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Air flow meter assembly

Abstrict

An air flow meter for detecting the air flow supplied to an internal combustion engine includes a hot-wire disposed in a by-pass air passage opening at its one end to a portion of an air passage upstream from a venturi portion formed in the air passage and at its other end in the venturi portion. The by-pass air passage is provided to lengthen a distance between the inlet opening of the by-pass passage and the hot-wire, to thereby settle the flow of air in the by-pass passage at least in the area around the hot-wire. The inlet opening of the by-pass air passage may open in a plane perpendicular to the axis of the venturi portion and within the area of upper projection of the venturi portion, to prevent carbon and oil particles from coming into the by-pass passage to thereby prevent the contamination of the hot-wire.

Claims

What is claimed is:

1. An air flow meter assembly for internal combustion engines, the air flow meter assembly comprising:

an air cleaner means for intaking air supplied to said engine;

throttle valve means for controlling the air flow to be supplied to said engine;

an air passage extending between said air cleaner means and said throttle valve means and having a venturi portion;

a bypass air passage means for bypassing an air flow around the venturi portion including a first by-pass air passage, a first end of said by-pass air passage having an inlet opening disposed at a portion of said air passage at a position upstream of said venturi portion, a second end of said first by-pass air passage opening into said venturi portion, and means for forming a second by-pass air passage and having a first end attached to the first end of said first by-pass passage;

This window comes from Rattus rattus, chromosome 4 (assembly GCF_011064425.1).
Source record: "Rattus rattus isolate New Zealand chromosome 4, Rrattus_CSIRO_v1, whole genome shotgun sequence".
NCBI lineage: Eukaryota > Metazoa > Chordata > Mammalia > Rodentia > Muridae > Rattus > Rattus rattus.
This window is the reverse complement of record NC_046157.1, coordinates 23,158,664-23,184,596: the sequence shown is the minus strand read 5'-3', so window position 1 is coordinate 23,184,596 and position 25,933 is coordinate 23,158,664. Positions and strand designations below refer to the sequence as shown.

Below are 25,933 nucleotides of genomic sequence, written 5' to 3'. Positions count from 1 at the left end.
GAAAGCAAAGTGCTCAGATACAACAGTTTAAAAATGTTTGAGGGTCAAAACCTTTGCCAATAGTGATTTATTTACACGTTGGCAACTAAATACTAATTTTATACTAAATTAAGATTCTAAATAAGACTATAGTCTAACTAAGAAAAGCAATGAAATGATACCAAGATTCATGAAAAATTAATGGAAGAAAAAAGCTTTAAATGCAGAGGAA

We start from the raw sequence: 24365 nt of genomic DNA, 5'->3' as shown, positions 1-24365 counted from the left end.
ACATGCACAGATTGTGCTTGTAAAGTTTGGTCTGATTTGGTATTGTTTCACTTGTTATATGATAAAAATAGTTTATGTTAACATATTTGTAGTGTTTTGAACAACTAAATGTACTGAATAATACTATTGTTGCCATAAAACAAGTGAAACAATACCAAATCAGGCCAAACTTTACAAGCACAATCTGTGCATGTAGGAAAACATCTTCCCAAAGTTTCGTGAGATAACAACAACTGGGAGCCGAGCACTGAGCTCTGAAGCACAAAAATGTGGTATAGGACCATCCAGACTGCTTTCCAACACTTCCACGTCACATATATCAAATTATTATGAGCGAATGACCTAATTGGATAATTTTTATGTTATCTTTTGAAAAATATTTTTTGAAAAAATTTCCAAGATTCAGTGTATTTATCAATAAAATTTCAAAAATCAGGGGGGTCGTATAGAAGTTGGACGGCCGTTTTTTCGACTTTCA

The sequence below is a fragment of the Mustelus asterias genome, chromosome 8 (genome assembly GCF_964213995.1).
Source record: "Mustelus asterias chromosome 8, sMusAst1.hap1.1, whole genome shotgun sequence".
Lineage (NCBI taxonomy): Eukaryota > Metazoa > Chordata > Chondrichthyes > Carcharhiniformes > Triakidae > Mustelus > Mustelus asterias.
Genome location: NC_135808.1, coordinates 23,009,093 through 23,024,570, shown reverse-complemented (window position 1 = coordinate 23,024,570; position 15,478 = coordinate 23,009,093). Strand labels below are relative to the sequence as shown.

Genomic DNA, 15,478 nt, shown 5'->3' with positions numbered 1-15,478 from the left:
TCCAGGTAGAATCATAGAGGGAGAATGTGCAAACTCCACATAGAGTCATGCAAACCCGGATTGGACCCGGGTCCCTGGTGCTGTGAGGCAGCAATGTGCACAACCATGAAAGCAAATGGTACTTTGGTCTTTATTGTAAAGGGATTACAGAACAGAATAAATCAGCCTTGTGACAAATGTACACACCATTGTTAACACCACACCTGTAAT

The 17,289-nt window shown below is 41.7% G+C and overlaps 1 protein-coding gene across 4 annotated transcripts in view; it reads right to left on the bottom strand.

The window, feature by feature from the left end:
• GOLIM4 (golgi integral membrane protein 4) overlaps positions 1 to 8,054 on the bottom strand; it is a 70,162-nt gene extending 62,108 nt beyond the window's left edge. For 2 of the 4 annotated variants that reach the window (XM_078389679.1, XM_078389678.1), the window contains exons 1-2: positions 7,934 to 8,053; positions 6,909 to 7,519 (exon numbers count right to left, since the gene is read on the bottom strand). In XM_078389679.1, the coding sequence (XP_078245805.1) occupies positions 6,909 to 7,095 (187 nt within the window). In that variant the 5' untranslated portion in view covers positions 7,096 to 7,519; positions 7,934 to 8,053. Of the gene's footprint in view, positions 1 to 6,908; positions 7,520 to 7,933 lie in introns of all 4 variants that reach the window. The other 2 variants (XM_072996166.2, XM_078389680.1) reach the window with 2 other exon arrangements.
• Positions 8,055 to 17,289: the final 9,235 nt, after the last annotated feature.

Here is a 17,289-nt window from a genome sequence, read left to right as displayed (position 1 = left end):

means disposed in said first by-pass air passage for detecting the air flow through said by-pass air passage means; and

wherein said second by-pass air passage has a predetermined length such that a second end of said second by-pass passage is spaced from said means for detecting the air flow such that the air flowing into the by-pass air passage means is settled prior to the air flow reaching said means for detecting the air flow, and said second end of said second by-pass passage projects into said air passage.

2. An air flow meter assembly as claimed in claim 1 wherein said means for forming said second by-pass passage is a cylindrical member, the distance between an inlet opening of the first end of said second by-pass passage and said means for detecting the air flow is at least twice as large as a diameter of said by-pass air passage means.